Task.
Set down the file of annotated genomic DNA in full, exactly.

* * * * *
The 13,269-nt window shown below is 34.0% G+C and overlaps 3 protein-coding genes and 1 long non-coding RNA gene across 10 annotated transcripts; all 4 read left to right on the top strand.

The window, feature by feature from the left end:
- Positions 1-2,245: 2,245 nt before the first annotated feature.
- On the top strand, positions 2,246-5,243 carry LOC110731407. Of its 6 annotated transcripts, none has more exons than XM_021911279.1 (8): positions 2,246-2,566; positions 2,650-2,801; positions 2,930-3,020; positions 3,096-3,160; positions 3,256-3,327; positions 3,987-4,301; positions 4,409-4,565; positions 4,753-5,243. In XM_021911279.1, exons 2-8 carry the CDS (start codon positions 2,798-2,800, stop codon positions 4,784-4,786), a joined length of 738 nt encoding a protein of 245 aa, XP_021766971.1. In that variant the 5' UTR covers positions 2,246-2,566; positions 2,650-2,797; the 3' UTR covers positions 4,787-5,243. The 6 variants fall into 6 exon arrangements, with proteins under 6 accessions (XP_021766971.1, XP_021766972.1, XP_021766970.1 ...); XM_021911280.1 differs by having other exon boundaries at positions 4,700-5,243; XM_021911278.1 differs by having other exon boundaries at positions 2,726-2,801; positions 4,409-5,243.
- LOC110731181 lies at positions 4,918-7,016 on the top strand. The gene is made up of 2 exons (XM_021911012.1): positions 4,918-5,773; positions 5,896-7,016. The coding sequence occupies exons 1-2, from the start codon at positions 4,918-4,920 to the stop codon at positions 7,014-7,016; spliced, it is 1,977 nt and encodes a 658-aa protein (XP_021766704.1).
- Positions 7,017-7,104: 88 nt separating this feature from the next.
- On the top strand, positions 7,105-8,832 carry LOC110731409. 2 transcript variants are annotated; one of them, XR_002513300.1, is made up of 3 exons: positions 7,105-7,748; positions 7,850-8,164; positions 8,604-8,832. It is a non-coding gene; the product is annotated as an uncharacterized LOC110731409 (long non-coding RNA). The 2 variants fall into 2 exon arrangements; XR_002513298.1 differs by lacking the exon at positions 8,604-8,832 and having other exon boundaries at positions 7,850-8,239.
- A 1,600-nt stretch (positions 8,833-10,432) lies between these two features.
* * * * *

The 13,269-nt window shown below is 34.0% G+C and overlaps 3 protein-coding genes and 1 long non-coding RNA gene across 10 annotated transcripts; all 4 read left to right on the top strand.

The window, feature by feature from the left end:
- Positions 1-2,245: 2,245 nt before the first annotated feature.
- On the top strand, positions 2,246-5,243 carry LOC110731407. Of its 6 annotated transcripts, none has more exons than XM_021911279.1 (8): positions 2,246-2,566; positions 2,650-2,801; positions 2,930-3,020; positions 3,096-3,160; positions 3,256-3,327; positions 3,987-4,301; positions 4,409-4,565; positions 4,753-5,243. In XM_021911279.1, exons 2-8 carry the CDS (start codon positions 2,798-2,800, stop codon positions 4,784-4,786), a joined length of 738 nt encoding a protein of 245 aa, XP_021766971.1. In that variant the 5' UTR covers positions 2,246-2,566; positions 2,650-2,797; the 3' UTR covers positions 4,787-5,243. The 6 variants fall into 6 exon arrangements, with proteins under 6 accessions (XP_021766971.1, XP_021766972.1, XP_021766970.1 ...); XM_021911280.1 differs by having other exon boundaries at positions 4,700-5,243; XM_021911278.1 differs by having other exon boundaries at positions 2,726-2,801; positions 4,409-5,243.
- LOC110731181 lies at positions 4,918-7,016 on the top strand. The gene is made up of 2 exons (XM_021911012.1): positions 4,918-5,773; positions 5,896-7,016. The coding sequence occupies exons 1-2, from the start codon at positions 4,918-4,920 to the stop codon at positions 7,014-7,016; spliced, it is 1,977 nt and encodes a 658-aa protein (XP_021766704.1).
- Positions 7,017-7,104: 88 nt separating this feature from the next.
- On the top strand, positions 7,105-8,832 carry LOC110731409. 2 transcript variants are annotated; one of them, XR_002513300.1, is made up of 3 exons: positions 7,105-7,748; positions 7,850-8,164; positions 8,604-8,832. It is a non-coding gene; the product is annotated as an uncharacterized LOC110731409 (long non-coding RNA). The 2 variants fall into 2 exon arrangements; XR_002513298.1 differs by lacking the exon at positions 8,604-8,832 and having other exon boundaries at positions 7,850-8,239.
- A 1,600-nt stretch (positions 8,833-10,432) lies between these two features.